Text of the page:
Publishing on LinkedIn – Privilege or Pain?

20140415 LI invite to pubishBack in February, LinkedIn announced that it was opening up access to its publishing platform to all 277 million users. Before then, LinkedIn had only allowed a small group of selected influencers, such as Richard Branson, Bill Gates and Jack Welch, to write and share long-form blog posts.

20140416 LI Publish.1LinkedIn said that the rollout would be staged, starting with 25,000 English language users. Those with publishing power see a small pencil icon to the right of their Share Box when they are signed into LinkedIn.

The first time you click on the pencil, you will be taken through a Publishing on LinkedIn tutorial… what you should write about, what happens when you publish and “A few things to keep in mind” – reminding you to get permissions and give credit.

20140416 LI Publish.5

If you’re keen to get started and don’t yet see a pencil, you can apply for early access here: http://specialedition.linkedin.com/publishing/

Of course, the official line from LinkedIn is that it’s “a great opportunity” (to strengthen your professional reputation by sharing your perspectives with your network) and when I was granted publishing rights, the email I received from LinkedIn was headed up as “Congrats Linda! You’re invited to publish on LinkedIn”.

Congrats? Perhaps I felt a flicker of flattery, but mostly I pondered:

  • What I would write on LinkedIn… in addition, or instead of, to this blog;
  • If in addition to, how I would find the time (#needmorethan24hoursaday now!); and
  • Having just said goodbye to CubeSocial’s LinkedIn Products & Services tab, what if LinkedIn similarly changes its mind about this feature and “retires” everything that I publish – all LinkedIn publishers need to be mindful that the platform, and therefore the content, is not under their control.

What do you think? Are you one of the first to publish on LinkedIn? How are you finding it? A privilege, or a pain?

CubeSocial and the OpenSSL HeartBleed bug

You have probably heard a lot in the last few days about the so called HeartBleed bug in the OpenSSL routine that is used by many web applications to secure communications. As a CubeSocial user you may be wondering if CubeSocial is impacted by this.

The good news is that CubeSocial does not use OpenSSL to terminate SSL connections. CubeSocial uses a different SSL library which is not susceptible to the HeartBleed vulnerability.

What this means

There should be no need to reset your CubeSocial password, unless you have used the same password on another website that is vulnerable to the HeartBleed bug.  In this case you should reset your CubeSocial password to a unique one that is not used anywhere else.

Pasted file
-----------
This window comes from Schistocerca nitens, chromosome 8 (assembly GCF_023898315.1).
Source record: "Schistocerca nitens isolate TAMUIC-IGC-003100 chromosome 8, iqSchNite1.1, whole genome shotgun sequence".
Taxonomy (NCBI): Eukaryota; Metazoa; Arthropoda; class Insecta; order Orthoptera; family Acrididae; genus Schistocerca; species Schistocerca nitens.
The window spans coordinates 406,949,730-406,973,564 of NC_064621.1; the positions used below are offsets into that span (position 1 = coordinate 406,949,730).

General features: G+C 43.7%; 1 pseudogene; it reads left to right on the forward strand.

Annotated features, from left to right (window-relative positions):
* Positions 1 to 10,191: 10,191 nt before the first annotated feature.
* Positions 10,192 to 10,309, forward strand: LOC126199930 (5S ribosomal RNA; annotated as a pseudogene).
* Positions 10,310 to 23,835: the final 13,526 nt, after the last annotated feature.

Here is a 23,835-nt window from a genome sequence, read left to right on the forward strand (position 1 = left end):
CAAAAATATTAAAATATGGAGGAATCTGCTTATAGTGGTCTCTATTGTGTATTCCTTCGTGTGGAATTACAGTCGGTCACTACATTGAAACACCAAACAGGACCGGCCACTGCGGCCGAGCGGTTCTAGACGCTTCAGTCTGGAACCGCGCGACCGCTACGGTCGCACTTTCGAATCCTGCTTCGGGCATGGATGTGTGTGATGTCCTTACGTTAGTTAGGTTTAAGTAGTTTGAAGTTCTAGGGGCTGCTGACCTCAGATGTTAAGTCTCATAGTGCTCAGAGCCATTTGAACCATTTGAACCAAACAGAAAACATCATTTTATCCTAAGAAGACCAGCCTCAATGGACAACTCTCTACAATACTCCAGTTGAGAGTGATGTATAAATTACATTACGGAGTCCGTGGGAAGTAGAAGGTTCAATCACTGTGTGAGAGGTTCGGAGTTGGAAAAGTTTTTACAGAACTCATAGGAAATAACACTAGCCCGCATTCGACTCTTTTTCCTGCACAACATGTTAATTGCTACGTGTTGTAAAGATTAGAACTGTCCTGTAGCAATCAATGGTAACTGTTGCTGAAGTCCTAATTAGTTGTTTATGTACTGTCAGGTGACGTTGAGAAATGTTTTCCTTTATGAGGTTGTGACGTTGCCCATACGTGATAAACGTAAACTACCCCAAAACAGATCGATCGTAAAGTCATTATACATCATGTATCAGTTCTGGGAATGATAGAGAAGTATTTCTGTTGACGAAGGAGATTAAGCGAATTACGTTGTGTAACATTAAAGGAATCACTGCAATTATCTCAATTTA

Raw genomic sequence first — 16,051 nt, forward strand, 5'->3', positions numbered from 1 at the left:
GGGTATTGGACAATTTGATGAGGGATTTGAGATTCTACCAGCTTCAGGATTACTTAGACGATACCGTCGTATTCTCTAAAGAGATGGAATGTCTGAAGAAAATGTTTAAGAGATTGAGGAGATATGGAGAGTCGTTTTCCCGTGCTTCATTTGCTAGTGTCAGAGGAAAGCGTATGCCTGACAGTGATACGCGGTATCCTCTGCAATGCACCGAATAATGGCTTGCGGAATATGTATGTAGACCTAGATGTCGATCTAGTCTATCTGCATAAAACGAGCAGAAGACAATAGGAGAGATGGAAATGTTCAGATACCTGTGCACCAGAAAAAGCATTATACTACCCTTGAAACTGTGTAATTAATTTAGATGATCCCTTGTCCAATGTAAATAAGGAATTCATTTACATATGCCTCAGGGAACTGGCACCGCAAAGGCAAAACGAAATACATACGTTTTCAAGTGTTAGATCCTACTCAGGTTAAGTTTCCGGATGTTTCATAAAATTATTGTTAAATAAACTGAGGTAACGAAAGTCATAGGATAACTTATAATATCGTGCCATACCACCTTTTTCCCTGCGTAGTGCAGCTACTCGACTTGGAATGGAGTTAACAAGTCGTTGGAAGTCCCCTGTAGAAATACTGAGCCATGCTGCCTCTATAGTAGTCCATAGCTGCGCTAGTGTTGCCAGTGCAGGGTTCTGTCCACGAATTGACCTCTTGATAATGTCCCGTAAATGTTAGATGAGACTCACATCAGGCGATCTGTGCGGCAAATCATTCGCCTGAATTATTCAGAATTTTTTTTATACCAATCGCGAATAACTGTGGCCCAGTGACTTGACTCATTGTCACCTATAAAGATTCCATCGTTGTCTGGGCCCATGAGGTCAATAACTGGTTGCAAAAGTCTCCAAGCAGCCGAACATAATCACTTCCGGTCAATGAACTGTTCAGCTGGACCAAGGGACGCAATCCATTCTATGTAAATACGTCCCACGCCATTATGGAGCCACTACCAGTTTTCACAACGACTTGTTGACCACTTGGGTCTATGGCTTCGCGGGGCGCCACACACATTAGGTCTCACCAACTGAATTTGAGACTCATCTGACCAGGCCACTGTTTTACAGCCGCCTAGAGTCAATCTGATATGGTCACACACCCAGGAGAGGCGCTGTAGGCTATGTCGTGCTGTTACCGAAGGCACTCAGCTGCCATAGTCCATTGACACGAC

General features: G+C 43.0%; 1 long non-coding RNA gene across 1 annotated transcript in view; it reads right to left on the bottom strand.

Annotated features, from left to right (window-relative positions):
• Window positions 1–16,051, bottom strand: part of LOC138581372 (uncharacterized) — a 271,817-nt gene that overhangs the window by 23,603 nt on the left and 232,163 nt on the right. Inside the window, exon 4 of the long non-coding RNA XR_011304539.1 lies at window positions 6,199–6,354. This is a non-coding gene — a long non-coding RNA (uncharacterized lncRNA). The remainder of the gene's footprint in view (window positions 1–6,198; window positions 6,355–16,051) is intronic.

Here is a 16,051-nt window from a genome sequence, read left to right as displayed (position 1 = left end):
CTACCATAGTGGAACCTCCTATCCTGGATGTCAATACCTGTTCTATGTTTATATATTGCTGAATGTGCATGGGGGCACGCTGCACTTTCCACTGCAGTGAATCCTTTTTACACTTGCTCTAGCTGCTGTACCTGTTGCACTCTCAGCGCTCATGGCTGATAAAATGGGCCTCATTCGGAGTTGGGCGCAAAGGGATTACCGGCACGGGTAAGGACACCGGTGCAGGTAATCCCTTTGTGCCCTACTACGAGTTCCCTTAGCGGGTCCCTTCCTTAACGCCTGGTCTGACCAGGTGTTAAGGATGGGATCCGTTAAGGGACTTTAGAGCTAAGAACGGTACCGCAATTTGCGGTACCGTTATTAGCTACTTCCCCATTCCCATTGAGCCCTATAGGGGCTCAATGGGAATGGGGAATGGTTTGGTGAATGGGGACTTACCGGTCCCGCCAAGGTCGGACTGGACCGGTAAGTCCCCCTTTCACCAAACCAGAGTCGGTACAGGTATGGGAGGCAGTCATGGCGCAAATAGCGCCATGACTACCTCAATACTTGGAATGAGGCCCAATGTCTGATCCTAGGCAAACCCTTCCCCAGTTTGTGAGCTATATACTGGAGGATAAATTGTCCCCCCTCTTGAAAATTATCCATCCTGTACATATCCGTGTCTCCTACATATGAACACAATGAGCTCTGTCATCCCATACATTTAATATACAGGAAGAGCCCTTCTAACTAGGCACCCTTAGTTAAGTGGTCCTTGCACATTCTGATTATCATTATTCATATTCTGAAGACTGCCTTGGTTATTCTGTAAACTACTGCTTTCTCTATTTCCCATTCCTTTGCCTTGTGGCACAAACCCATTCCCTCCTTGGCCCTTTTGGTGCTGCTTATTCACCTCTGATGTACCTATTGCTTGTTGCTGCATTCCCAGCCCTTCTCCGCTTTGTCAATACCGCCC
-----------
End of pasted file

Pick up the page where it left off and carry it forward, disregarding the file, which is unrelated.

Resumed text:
LinkedIn Company Pages – how to say goodbye to your Products & Services tab

20140409 LinkedIn P&GWith less than a week to go until LinkedIn “retires” Products & Services, I have followed LinkedIn’s suggestions to copy and save CubeSocial recommendations, and request a copy from LinkedIn.

If you’re planning to do the same, you have five days until your Products & Service tab will be removed on 14  April, and until the end of next month to get in touch with LinkedIn Customer Services. LinkedIn have committed to have recommendation data as of 4 March, available until 30 May – but if you want complete data, you will need to act now…  

I couldn’t find any details of what LinkedIn’s copy would include or look like before submitting my request. While I can’t fault LinkedIn’s response time (just under an hour), I was disappointed to receive an Excel file – see extract below:

LinkedIn P&S.1

It seems that approximately 150 words / 1,000 characters (with spaces) have been allowed for the Description field, which has been populated from Product/Service Overviews. For most of our offerings, the end of our descriptions are missing from the LinkedIn file.

And because LinkedIn is restricting their scope to recommendations, despite retiring Products & Services, if you have any offerings that have not received recommendations, not only will the end of your descriptions be missing, but the beginning and middle will be missing too!

Names and contact details of the individuals who took the time to recommend CubeSocial’s Products & Services are not provided. Instead, LinkedIn provides a “Reviewer_Profile_URL” field, e.g. http://www.linkedin.com/profile/view?id=82977862 is Freelancer Journalist and Editor Alison Coleman. It would have been much more helpful to see public profile URLs, e.g. http://uk.linkedin.com/in/alisoncolemanfreelance rather than have to click through an unfamiliar ID number.